If you are struggling to decide on what internet plan to choose for your home, then consider yourself lucky because this article will provide you with the most comprehensive explanation of everything you need to know.
Over the past years, the internet has turned from being a nonessential service into a necessity. It has become impossible for companies, institutions, and individuals to accomplish their tasks without relying on the internet. Now that the pandemic has brought people to study and work from home, many people want to avail internet plans to get through this sudden change in setup.
You are probably tempted to avail the internet plan with the fastest speed and highest capacity heavily advertised by most internet service providers (ISPs), but you should remember that your goal is to ensure that you are getting your money’s worth and that the internet plan you avail is just enough for your required usage.
Internet speed in a nutshell
Anything faster than 25 Mbps is considered an “advanced service” by the Federal Communications Commission (FCC). However, given the daily internet usage intensified by frequent use of smart home devices and media streaming, this designated speed is probably closer to the bare minimum.
Consumers also have to bear in mind that fast internet speed is not guaranteed by having high-speed internet plans. Factors that can slow down your internet speed include network congestion, poor router placement, interference from nearby networks, among others.
Knowing the difference between upload and download speeds is also important in considering internet speed. Upload speed pertains to the rate of data transfer from your device to the internet while download speed pertains to the rate of data transfer from the internet to your device.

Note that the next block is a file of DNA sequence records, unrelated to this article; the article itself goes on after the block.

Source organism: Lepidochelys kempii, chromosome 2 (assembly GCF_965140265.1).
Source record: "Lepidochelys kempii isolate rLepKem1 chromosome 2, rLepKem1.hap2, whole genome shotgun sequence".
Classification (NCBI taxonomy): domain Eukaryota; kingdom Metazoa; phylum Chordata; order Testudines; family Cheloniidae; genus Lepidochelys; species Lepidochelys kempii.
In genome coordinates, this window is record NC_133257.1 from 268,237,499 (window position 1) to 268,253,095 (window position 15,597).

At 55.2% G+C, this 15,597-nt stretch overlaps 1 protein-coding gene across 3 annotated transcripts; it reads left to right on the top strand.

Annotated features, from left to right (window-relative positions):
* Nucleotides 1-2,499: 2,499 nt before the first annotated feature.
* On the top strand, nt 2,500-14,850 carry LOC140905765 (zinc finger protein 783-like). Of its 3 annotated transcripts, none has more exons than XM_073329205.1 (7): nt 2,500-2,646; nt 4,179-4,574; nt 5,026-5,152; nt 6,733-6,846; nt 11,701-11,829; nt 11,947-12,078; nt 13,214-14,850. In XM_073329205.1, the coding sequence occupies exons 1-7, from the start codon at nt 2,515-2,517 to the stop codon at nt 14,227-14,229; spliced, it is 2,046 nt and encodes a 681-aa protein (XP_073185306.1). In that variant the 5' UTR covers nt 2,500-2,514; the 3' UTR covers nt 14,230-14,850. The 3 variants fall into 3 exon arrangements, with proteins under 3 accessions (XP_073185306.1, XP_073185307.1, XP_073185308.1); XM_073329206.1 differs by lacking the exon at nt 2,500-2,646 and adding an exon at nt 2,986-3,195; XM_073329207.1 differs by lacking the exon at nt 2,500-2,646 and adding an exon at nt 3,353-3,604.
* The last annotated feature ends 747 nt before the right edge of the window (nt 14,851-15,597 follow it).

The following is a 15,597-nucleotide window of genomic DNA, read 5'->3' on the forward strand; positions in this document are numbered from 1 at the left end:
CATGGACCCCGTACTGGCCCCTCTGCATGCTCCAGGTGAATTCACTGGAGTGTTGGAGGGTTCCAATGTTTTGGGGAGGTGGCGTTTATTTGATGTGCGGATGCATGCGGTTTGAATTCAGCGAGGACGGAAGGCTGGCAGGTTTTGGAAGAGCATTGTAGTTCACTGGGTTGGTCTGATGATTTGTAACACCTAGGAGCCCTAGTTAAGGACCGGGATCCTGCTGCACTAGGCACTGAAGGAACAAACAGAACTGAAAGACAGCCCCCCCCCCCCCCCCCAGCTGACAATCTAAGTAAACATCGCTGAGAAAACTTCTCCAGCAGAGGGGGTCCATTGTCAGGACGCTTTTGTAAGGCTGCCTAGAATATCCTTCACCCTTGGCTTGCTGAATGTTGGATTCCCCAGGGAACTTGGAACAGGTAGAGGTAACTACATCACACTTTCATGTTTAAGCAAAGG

Most activities performed on your device require more download bandwidth than upload, but it is necessary to consider both. Consequently, most ISPs offer packages with more download speed than upload speed, typically having the ratio of 10 Mbps of download bandwidth per 1 Mbps of upload bandwidth. Following the FCC standard mentioned earlier, most internet plans have download speeds of 25 Mbps and upload speeds of 3 Mbps.
Know your internet usage
Your internet usage depends on many factors such as the number of devices connected to the network, and the activities performed in said devices. Different devices such as laptops, cellphones, tablets, gaming consoles, smart TVs, and all others connected to the internet require different bandwidths to cover their functions. In addition to this, different activities also require different internet capabilities. The amount of data required to stream videos is different from the amount of data you need to simply send an email or scroll through social media.
In choosing the right internet plan, it is important that you keep track of your internet usage by identifying the devices you use, the activities these devices perform, and how frequently you use them. Keeping tabs on your internet usage will tell you how much internet you really need. With this, you can estimate your average internet usage by referring to the data required to perform each activity.
Data cap: yes or no?
Data cap pertains to the limit (in most cases, monthly) imposed by ISPs on the amount of data you can transfer to and from the internet. Once you go over this limit, you will be charged for the extra amount that you consumed.
Some internet plans do not come with a data cap while others strictly implement them. To figure out which one is more worth it, you can track your household’s data usage through the tools provided by your ISP.
Choosing the right internet plan can be very taxing, but with the right information on hand, you can close a deal that very well fits your needs.